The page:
Question: Is there any way to get out of a car lease?
Answer :
Simply put, yes. You can get out of a car lease, but it won't be cheap. A lease is a contract, which means it's a legally binding agreement. Some contracts contain loopholes or escape clauses. However, leasing companies pay attorneys big money for these carefully drafted, loophole-free agreements. Leasing companies are in the business of leasing cars. Technically, the dealership sells the vehicle to the leasing company. You then lease the vehicle from the leasing company, not from the dealership.

Most agreements contain acceleration clauses stating that the remainder of your lease payments will be due immediately if you break your lease. If that's not enough to deter you, the leasing company will also tack on a heavy penalty. Early termination fees generally range between $200 and $400. In general, that doesn't mean you simply pay the fee and walk away. The leasing company may require you to make all of the remaining payments, whether you have 2 or 22 payments left. So be certain you understand the terms of the lease before you sign anything. You have a right to this information under the federal Consumer Leasing Act, and obtaining it from the leasing company should be easy.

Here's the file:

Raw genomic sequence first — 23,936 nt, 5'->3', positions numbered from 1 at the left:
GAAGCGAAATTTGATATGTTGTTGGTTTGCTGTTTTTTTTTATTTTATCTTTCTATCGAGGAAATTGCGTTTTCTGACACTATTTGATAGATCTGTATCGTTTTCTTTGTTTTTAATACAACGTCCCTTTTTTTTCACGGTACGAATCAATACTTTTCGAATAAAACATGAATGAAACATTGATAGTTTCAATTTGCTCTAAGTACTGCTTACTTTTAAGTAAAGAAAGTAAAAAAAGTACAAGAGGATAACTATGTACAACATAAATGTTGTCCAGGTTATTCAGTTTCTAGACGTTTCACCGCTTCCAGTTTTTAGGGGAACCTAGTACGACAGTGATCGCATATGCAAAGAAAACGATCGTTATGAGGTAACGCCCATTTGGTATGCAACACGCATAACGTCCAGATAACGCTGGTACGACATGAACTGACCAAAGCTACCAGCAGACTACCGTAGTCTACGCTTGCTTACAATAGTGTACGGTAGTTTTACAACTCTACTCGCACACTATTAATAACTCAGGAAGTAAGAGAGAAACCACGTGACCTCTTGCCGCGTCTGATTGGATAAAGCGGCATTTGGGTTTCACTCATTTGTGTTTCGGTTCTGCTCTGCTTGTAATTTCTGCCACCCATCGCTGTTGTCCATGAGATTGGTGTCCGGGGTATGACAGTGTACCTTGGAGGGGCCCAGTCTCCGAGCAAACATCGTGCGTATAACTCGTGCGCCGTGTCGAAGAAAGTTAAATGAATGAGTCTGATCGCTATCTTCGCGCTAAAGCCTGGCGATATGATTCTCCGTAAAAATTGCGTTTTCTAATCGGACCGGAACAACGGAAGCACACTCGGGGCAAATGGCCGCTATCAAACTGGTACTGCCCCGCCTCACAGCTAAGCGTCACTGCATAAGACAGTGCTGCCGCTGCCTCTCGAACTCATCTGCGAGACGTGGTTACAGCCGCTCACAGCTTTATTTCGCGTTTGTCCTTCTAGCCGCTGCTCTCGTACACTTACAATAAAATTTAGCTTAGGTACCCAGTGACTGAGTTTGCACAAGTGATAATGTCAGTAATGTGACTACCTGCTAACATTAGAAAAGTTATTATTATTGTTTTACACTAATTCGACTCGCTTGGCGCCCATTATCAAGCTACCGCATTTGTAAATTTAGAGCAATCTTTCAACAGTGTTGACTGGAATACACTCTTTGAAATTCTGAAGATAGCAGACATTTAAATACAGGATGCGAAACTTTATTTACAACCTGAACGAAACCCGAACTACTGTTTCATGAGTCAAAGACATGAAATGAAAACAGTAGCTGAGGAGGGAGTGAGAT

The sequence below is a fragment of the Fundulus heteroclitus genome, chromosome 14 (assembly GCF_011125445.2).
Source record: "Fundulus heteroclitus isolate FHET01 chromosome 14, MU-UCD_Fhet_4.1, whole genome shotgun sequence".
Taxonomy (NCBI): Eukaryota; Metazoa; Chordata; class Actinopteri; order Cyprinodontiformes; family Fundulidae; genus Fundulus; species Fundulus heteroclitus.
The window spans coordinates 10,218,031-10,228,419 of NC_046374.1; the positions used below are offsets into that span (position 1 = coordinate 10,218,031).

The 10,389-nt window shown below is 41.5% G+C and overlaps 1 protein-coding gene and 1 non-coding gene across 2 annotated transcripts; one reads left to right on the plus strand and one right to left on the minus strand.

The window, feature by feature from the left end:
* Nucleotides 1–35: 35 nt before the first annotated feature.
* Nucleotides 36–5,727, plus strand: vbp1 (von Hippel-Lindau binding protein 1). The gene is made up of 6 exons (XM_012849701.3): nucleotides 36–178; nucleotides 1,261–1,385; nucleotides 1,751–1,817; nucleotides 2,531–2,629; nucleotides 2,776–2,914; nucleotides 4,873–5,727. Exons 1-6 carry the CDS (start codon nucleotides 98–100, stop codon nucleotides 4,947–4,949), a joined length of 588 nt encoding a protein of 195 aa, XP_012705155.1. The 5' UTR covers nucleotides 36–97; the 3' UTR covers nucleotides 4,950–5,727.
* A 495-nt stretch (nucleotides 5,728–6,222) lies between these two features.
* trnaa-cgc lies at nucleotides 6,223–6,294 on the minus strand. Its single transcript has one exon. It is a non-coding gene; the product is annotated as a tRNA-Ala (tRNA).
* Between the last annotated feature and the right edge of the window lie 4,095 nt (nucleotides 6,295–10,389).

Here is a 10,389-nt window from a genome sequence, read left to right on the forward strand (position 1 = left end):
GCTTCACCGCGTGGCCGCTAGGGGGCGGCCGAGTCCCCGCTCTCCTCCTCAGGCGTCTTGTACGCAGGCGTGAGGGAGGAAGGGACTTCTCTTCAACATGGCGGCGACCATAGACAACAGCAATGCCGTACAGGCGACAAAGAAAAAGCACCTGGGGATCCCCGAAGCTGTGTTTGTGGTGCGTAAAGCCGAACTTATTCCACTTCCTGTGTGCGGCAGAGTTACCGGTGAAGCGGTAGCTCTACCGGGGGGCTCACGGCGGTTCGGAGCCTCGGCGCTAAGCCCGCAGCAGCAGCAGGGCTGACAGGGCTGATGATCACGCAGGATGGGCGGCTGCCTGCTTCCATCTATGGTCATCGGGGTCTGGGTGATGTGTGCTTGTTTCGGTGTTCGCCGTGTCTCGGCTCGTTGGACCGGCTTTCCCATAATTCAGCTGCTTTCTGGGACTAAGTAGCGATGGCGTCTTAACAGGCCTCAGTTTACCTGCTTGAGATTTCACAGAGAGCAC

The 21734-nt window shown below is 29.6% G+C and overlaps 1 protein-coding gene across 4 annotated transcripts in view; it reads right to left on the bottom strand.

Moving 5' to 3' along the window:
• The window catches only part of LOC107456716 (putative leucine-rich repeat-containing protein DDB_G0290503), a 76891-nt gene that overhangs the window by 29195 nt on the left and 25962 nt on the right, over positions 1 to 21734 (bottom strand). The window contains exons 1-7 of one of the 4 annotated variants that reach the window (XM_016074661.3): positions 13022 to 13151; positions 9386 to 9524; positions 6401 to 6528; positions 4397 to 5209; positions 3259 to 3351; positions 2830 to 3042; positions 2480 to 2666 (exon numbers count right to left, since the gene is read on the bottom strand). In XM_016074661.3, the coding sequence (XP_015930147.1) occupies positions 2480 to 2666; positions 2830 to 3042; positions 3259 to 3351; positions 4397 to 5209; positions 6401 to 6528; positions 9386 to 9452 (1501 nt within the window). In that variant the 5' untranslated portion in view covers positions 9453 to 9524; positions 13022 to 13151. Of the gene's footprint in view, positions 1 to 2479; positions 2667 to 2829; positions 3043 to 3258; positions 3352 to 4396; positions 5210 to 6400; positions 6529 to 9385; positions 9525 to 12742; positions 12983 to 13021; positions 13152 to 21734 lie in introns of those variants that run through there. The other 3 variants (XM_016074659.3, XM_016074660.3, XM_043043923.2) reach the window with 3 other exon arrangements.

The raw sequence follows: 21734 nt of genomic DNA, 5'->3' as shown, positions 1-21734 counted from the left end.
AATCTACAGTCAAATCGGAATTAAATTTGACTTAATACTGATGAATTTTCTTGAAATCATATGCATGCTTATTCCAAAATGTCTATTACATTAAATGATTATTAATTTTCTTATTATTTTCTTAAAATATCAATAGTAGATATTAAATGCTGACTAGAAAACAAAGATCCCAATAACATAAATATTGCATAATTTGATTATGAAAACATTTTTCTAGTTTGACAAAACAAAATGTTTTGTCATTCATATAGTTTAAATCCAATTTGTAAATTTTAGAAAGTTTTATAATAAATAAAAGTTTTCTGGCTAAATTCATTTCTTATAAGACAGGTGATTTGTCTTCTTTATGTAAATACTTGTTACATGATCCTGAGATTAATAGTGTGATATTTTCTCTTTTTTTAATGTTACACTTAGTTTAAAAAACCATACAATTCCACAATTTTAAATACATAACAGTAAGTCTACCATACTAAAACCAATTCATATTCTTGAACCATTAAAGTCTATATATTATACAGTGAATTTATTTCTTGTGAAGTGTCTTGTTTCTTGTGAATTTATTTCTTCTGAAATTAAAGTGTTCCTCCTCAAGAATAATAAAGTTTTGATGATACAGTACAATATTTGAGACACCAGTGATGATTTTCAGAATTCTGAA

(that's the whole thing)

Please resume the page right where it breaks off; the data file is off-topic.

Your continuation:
Keep in mind that the leasing company bases your lease payments on the car's expected decrease in value, known as its depreciation. The depreciation value is the difference between the manufacturer's suggested retail price and the estimated residual value (i.e., the value of the car at the end of the lease term). The estimated residual value is usually stated in your contract. The cost of depreciation is spread out in equal payments over the term of your lease, but a car depreciates much more rapidly in the early years. So you can see how it would be to the company's detriment to let you just walk away early from your lease. Therefore, it's important to think about your leasing needs before you sign the contract. Once you sign on the dotted line, you could be in it for the long haul. You'll pay dearly if you choose to terminate early.